2 Spills Later, Shell to Replace Pipeline

Wednesday, August 16, 2017 @ 02:08 PM gHale

Shell Oil Co. is replacing more than 12 miles of a pipeline that carries crude petroleum from Central Valley, CA, oil fields to Bay Area refineries after an investigation into two ruptures in eastern Alameda County in 2015 and 2016.

The move follows a series of strong recommendations from the Office of the State Fire Marshal’s Pipeline Safety Division, a division of Cal Fire that oversees 6,500 miles of pipelines — the first time the agency has pushed for a pipeline replacement.

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The ruptures took place on Shell’s 177-mile-long San Pablo Bay Pipeline, which runs up the west side of the San Joaquin Valley from Coalinga, across the southwestern edge of the Delta, and through the hills of eastern Alameda and Contra Costa counties to the company’s Martinez refinery.

The spills occurred between Altamont Pass and Tracy in September 2015 and May 2016.

Investigators found both ended up caused by “fatigue cracks” that grew as pressure on the underground line fluctuated to deal with different grades of oil.

The two ruptures spilled 60,000 gallons on grassland near Interstate 580 and resulted in more than $6 million in damage, emergency response and cleanup costs.

Oil from the first spill seeped 10 feet into the ground. Crude from the second incident was discovered as much as 20 feet beneath the surface, according to the Central Valley Regional Water Quality Control Board. The water agency oversaw the cleanups, which involved removing nearly 16,000 tons of contaminated soil and dumping it in an Altamont Pass landfill.

After completing an investigation into the 2016 spill, the fire marshal’s office placed the pipeline on its list of higher-risk lines, requiring Shell to conduct more frequent inspections.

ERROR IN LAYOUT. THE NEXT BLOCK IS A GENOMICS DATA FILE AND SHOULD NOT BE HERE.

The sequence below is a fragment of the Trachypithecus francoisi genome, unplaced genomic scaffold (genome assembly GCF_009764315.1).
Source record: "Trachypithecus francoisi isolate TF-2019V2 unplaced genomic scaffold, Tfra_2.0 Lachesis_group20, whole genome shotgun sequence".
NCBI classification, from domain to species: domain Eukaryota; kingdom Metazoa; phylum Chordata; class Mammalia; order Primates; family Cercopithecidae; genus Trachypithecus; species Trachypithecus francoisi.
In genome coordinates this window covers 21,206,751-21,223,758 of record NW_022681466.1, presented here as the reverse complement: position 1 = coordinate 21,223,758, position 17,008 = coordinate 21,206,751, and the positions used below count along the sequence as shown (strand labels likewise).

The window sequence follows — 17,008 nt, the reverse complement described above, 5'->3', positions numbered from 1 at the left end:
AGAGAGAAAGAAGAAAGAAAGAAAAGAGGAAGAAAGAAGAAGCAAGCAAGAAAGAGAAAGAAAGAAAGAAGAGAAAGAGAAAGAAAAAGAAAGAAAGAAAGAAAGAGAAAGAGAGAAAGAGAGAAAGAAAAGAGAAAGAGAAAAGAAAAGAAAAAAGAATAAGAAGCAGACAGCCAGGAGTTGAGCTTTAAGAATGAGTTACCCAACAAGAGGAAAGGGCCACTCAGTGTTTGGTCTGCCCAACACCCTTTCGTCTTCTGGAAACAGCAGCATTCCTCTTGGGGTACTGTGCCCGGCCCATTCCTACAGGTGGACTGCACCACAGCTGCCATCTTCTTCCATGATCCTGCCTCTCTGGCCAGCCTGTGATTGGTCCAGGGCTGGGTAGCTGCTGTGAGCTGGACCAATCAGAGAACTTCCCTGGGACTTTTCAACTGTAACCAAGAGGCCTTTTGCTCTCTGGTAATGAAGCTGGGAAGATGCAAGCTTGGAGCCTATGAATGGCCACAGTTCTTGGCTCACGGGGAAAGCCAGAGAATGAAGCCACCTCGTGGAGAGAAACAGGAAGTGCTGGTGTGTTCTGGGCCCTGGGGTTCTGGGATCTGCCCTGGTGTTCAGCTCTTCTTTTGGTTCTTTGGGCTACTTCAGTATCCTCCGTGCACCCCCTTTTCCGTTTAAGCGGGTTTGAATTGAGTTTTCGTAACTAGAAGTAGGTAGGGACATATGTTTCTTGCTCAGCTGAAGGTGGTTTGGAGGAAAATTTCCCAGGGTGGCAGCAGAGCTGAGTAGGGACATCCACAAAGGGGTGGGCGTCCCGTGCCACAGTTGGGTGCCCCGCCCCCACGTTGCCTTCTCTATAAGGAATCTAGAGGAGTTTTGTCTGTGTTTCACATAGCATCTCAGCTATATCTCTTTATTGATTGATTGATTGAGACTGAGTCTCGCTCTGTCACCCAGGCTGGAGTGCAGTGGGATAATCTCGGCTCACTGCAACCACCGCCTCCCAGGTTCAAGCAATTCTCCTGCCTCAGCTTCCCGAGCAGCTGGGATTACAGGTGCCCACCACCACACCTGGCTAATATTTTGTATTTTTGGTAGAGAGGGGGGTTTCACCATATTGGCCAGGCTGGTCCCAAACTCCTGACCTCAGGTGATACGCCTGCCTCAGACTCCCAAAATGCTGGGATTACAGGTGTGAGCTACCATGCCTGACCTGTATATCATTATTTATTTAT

Inspection Before Leak
Shell had inspected the failed sections of pipeline just months before they broke. The state last inspected the pipeline in 2012.

The fire marshal is calling on the company to review all its California pipelines that switch between different pressure levels to see if they need more frequent inspections. The state agency also wants to know whether the company can reduce the practice, known as “pressure cycling.”

The agency’s pipeline division also says it will review Shell’s pipeline integrity management program this fall.

Documents obtained by KQED give a vivid picture of how the second pipeline spill unfolded.

In the second pipeline incident, just after midnight on May 20, 2016, Shell’s pipeline control center in Houston, Texas, detected a drop in operating pressure on the pipeline near West Patterson Pass Road and Interstate 580. At the time, it was pumping more than 6,000 barrels of heavy crude per hour, state officials said. The company says it immediately shut down the line.

Two hours later the company notified the Governor’s Office of Emergency Services, several local agencies were called in to respond, and a cleanup effort began that would last for months.

The 24-inch pipeline released 500 barrels of oil from a break that measured 45 by 4.5 inches, according to state investigators.

As it did for the September 2015 break, Shell hired the risk management firm, Det Norske Veritas (DNV), to investigate the May 2016 spill.

‘Fatigue Crack’
DNV and Shell say the rupture was due to a “fatigue crack” that grew over time. The oil company also says that smart pig, or in-line, tests conducted on the pipeline before the break were incorrectly reported to Shell officials.

Shell said incorrect information led them to increase pressure on the line three days before it ruptured.

Like the first break, DNV said small pits of corrosion, along with the line’s frequent changes in pressure due to the different grades of oil it carries, contributed to the rupture. The firm added the crack could have developed when the pipe was transported to the West Coast 35 years ago.

Shell just began the process of replacing three sections of pipeline totaling 12.5 miles, company spokesman Fisher said. Each of those sections — one near Tracy, one near the Stanislaus-Merced county line, and one near Coalinga — involves pipeline that was manufactured in 1982 and then stored outside for six years before being shipped to California and installed as part of an existing pipeline.

“Shell is choosing to replace the 1982 Columbia pipe sections with newly fabricated pipe out of an abundance of caution, despite the existing pipeline having been repaired and passing subsequent hydrotests,” Fisher said.

Shell is not disclosing the cost of the project.

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